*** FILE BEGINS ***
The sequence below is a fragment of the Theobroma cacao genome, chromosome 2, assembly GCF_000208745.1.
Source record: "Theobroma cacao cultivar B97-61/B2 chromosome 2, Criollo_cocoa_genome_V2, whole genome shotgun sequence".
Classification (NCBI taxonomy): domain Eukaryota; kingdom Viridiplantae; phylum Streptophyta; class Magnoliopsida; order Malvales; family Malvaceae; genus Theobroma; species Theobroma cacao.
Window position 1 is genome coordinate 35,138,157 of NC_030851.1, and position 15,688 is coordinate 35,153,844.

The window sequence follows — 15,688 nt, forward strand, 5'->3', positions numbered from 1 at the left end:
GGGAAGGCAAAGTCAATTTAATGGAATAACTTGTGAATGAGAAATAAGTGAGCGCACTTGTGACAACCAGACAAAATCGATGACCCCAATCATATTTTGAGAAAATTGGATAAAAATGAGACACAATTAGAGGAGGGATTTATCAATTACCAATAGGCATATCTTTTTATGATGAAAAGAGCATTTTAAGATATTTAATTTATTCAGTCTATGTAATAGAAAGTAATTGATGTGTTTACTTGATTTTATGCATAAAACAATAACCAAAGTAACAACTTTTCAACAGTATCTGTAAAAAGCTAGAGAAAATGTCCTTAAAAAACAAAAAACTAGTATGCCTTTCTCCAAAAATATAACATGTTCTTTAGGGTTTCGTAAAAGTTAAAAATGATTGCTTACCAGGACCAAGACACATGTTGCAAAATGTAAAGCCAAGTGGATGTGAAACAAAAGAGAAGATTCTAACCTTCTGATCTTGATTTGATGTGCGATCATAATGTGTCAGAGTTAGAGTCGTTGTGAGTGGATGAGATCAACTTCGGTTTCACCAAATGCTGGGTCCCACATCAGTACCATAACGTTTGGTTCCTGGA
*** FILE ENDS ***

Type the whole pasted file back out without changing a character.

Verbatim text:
The sequence below is a fragment of the Theobroma cacao genome, chromosome 2, assembly GCF_000208745.1.
Source record: "Theobroma cacao cultivar B97-61/B2 chromosome 2, Criollo_cocoa_genome_V2, whole genome shotgun sequence".
Classification (NCBI taxonomy): domain Eukaryota; kingdom Viridiplantae; phylum Streptophyta; class Magnoliopsida; order Malvales; family Malvaceae; genus Theobroma; species Theobroma cacao.
Window position 1 is genome coordinate 35,138,157 of NC_030851.1, and position 15,688 is coordinate 35,153,844.

The window sequence follows — 15,688 nt, forward strand, 5'->3', positions numbered from 1 at the left end:
GGGAAGGCAAAGTCAATTTAATGGAATAACTTGTGAATGAGAAATAAGTGAGCGCACTTGTGACAACCAGACAAAATCGATGACCCCAATCATATTTTGAGAAAATTGGATAAAAATGAGACACAATTAGAGGAGGGATTTATCAATTACCAATAGGCATATCTTTTTATGATGAAAAGAGCATTTTAAGATATTTAATTTATTCAGTCTATGTAATAGAAAGTAATTGATGTGTTTACTTGATTTTATGCATAAAACAATAACCAAAGTAACAACTTTTCAACAGTATCTGTAAAAAGCTAGAGAAAATGTCCTTAAAAAACAAAAAACTAGTATGCCTTTCTCCAAAAATATAACATGTTCTTTAGGGTTTCGTAAAAGTTAAAAATGATTGCTTACCAGGACCAAGACACATGTTGCAAAATGTAAAGCCAAGTGGATGTGAAACAAAAGAGAAGATTCTAACCTTCTGATCTTGATTTGATGTGCGATCATAATGTGTCAGAGTTAGAGTCGTTGTGAGTGGATGAGATCAACTTCGGTTTCACCAAATGCTGGGTCCCACATCAGTACCATAACGTTTGGTTCCTGGA